Theories of Inference for Data Interactions
27th May 2021, 4pm CET
Online Talk: link removed after the event
Research and development in computer science and statistics have produced increasingly sophisticated software interfaces for interactive and exploratory analysis, optimized for easy pattern finding and data exposure. But design philosophies that emphasize exploration over other phases of analysis risk confusing a need for flexibility with a conclusion that exploratory visual analysis is inherently “model free” and cannot be formalized. We describe how without a grounding in theories of human statistical inference, research in exploratory visual analysis can lead to contradictory interface objectives and representations of uncertainty that can discourage users from drawing valid inferences. We discuss how the concept of a model check in a Bayesian statistical framework unites exploratory and confirmatory analysis, and how this understanding relates to other proposed theories of graphical inference. Viewing interactive analysis as driven by model checks suggests new directions for software and empirical research around exploratory and visual analysis. For example, systems might enable specifying and explicitly comparing data to null and other reference distributions and better representations of uncertainty. Implications of Bayesian and other theories of graphical inference can be tested against outcomes of interactive analysis by people to drive theory development.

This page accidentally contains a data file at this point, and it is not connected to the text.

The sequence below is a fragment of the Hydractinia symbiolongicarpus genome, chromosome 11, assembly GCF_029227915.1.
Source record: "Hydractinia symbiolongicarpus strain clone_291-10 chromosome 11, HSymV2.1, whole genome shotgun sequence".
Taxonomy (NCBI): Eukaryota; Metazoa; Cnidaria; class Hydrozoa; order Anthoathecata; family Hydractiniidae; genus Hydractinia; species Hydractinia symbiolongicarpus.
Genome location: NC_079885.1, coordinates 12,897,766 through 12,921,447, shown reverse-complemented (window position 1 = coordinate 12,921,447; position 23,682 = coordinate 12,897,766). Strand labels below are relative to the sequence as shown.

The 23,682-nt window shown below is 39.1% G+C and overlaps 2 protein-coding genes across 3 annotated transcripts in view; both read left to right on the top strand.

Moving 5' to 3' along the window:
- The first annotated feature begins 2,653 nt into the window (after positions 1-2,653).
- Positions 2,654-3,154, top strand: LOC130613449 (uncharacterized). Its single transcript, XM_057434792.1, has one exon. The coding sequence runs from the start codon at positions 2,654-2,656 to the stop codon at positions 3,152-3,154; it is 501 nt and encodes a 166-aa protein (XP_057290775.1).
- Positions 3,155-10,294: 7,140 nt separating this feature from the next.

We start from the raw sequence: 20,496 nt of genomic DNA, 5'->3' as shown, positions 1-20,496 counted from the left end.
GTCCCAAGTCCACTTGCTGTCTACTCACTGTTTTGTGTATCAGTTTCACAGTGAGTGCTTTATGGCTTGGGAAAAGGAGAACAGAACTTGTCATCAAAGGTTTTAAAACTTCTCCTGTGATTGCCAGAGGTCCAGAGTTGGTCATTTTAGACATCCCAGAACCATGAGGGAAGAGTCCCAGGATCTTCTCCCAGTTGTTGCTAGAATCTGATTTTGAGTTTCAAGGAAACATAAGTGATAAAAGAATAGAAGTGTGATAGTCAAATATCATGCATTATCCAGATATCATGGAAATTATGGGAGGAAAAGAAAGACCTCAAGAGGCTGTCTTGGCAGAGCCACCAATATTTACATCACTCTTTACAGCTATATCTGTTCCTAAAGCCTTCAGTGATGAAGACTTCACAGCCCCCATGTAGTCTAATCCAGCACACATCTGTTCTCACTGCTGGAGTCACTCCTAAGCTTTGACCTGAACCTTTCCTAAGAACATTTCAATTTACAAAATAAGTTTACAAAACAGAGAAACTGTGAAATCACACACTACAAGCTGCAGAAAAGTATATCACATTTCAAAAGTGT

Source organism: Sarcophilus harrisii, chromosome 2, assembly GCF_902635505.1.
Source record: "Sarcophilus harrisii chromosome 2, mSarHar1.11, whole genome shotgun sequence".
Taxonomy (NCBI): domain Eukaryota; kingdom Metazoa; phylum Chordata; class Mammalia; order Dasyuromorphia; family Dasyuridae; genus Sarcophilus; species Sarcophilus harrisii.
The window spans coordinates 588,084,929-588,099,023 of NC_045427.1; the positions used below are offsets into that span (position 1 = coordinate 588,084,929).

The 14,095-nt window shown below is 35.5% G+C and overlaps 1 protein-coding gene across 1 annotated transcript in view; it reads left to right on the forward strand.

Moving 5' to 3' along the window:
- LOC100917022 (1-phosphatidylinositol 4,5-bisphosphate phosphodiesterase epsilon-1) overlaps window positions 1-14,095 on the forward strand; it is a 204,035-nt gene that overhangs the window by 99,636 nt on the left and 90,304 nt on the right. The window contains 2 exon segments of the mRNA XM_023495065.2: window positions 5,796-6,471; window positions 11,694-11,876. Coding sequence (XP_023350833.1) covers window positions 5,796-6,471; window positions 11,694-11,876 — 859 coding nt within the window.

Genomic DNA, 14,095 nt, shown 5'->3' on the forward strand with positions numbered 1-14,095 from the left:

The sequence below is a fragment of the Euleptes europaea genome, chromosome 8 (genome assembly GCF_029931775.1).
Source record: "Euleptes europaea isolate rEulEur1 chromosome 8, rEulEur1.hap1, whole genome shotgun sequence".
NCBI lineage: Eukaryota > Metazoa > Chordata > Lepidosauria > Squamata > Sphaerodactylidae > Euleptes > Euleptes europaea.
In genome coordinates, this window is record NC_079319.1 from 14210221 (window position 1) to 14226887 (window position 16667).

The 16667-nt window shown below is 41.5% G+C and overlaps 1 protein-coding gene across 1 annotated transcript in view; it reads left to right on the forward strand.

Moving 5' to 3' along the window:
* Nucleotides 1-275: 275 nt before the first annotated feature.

Jessica Hullman is an Associate Professor of Computer Science at Northwestern University. Her research looks at how to design, evaluate, coordinate, and think about representations of data for amplifying cognition and decision making. She co-directs the Midwest Uncertainty Collective, a lab devoted to better representations, evaluations, and theory around data interfaces in data, with Matt Kay. Jessica is the recipient of a Microsoft Faculty Fellowship, NSF CAREER Award, and multiple best papers at top visualization and human-computer interaction conferences.